I just wanted to take a moment to provide some important economic metrics given the truly unique environment the nation finds itself in right now.
I will provide an overview of:
- Sharp rebound in retail sales
- Projected national deficit
- Economic growth projections for Q2
- Corporate debt
- Market valuations
Retail sales rebounded sharply in May producing the greatest jump ever.
The national debt recently topped $26 trillion as we added approximately $1 trillion in both April and May. The congressional budget office is projecting a $3.7 trillion deficit this year more than doubling the prior record of $1.4 trillion set in 2009.
After accounting for the BLS’ methodology error recently, the unemployment rate is likely somewhere between 17% and 20%. To put this in perspective, the peak unemployment rate during the Great Financial Crisis was about 10% so the current recession is more on pace with the Great Depression, which saw about a 25% peak unemployment rate.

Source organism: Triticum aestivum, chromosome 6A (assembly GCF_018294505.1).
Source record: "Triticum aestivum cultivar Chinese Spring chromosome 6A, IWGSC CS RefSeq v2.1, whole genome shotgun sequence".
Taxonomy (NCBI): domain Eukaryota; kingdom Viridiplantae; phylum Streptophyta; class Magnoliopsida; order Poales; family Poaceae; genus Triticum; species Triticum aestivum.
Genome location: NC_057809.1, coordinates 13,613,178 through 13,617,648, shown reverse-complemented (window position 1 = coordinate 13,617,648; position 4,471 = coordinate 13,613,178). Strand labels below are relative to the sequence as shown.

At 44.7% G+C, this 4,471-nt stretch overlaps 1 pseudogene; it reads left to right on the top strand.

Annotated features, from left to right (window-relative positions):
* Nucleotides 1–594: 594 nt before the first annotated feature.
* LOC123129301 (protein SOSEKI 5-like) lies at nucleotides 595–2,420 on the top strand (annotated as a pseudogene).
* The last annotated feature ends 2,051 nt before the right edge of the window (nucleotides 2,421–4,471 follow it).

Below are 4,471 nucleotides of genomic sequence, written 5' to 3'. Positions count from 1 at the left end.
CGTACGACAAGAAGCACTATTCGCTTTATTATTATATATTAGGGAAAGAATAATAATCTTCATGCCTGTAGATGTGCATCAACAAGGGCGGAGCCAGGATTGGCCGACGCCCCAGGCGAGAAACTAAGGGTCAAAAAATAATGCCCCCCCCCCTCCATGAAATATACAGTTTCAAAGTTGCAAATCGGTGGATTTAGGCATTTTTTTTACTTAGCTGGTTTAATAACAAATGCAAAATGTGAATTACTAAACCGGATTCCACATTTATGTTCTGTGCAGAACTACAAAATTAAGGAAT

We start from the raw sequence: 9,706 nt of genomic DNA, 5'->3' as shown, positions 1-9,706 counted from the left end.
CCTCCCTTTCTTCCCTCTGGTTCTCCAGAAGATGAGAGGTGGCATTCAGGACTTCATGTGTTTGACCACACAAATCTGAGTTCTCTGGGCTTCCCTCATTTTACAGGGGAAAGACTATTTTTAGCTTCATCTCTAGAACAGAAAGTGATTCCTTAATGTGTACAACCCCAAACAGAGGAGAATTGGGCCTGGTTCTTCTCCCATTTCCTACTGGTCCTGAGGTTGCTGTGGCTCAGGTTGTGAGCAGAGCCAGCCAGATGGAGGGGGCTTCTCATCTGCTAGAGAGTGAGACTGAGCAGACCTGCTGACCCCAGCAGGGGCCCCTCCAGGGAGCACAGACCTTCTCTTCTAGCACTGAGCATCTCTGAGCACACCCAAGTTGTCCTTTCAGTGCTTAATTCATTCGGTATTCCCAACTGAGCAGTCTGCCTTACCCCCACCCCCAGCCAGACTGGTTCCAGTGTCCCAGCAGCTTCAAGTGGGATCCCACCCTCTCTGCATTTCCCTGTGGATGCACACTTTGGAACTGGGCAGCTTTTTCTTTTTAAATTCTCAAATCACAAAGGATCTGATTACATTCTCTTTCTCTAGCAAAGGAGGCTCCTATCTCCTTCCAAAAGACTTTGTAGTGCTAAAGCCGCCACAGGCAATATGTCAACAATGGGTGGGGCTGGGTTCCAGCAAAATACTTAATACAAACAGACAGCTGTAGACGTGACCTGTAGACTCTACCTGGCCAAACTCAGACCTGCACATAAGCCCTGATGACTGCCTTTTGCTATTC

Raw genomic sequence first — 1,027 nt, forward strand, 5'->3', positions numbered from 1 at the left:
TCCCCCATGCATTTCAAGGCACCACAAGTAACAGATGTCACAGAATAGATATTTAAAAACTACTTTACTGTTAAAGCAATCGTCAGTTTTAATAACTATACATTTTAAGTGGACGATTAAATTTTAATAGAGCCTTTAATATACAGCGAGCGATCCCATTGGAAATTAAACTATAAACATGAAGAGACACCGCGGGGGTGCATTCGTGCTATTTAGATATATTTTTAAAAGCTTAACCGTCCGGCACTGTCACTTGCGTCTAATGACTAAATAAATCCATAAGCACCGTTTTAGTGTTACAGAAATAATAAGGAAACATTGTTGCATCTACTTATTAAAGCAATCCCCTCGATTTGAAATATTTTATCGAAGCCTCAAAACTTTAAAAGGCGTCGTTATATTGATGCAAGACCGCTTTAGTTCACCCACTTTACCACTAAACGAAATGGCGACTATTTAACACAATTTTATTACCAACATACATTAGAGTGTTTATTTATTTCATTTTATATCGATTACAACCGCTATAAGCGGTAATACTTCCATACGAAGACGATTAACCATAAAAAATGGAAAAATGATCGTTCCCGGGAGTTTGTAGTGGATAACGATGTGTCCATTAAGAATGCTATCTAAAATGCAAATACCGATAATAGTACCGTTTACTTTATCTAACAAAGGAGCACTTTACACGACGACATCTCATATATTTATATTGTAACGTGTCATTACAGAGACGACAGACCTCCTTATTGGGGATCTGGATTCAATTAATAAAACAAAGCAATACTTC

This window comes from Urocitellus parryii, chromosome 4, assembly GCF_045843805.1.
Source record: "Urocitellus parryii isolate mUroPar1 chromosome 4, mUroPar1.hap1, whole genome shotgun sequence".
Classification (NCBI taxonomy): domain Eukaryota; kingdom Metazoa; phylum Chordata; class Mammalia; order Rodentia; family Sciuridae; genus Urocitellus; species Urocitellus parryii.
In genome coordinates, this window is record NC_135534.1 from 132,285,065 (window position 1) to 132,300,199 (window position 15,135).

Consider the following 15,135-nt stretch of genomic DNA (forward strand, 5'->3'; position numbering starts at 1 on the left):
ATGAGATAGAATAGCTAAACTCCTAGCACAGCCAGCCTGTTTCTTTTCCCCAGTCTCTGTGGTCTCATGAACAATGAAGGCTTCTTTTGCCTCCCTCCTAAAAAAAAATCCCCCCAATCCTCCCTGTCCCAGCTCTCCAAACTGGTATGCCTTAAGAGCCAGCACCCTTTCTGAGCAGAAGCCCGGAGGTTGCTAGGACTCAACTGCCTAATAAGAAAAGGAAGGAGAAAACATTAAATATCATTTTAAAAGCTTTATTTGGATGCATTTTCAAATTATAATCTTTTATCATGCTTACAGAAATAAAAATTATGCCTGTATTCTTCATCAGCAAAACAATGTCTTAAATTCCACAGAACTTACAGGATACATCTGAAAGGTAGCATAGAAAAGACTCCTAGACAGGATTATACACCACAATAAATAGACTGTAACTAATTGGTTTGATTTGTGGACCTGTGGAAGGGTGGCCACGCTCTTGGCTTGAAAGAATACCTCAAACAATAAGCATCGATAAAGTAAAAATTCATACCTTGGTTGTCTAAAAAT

The Atlanta Fed is now projecting GDP to be cut in half in this second quarter of 2020.
Corporate debt is approaching 50% of GDP, which is a record amount exceeding both the dot-com bubble and great financial crisis peaks. Meanwhile, “zombie” companies are also at a record high. Zombie companies are companies whose debt servicing costs exceed their profits.
Bankruptcy filings are rising at the fastest pace since 2009. There is likely to be more pain here. Recall that I’ve largely avoided corporate bonds precisely because I was concerned about solvency issues.
U.S. Stock Market Valuations
And, of course, even with all this going on, the U.S. stock market continues to trade near all-time high valuations. This implies real (i.e. inflation-adjusted) returns for U.S. stocks over the next decade are likely to be very low.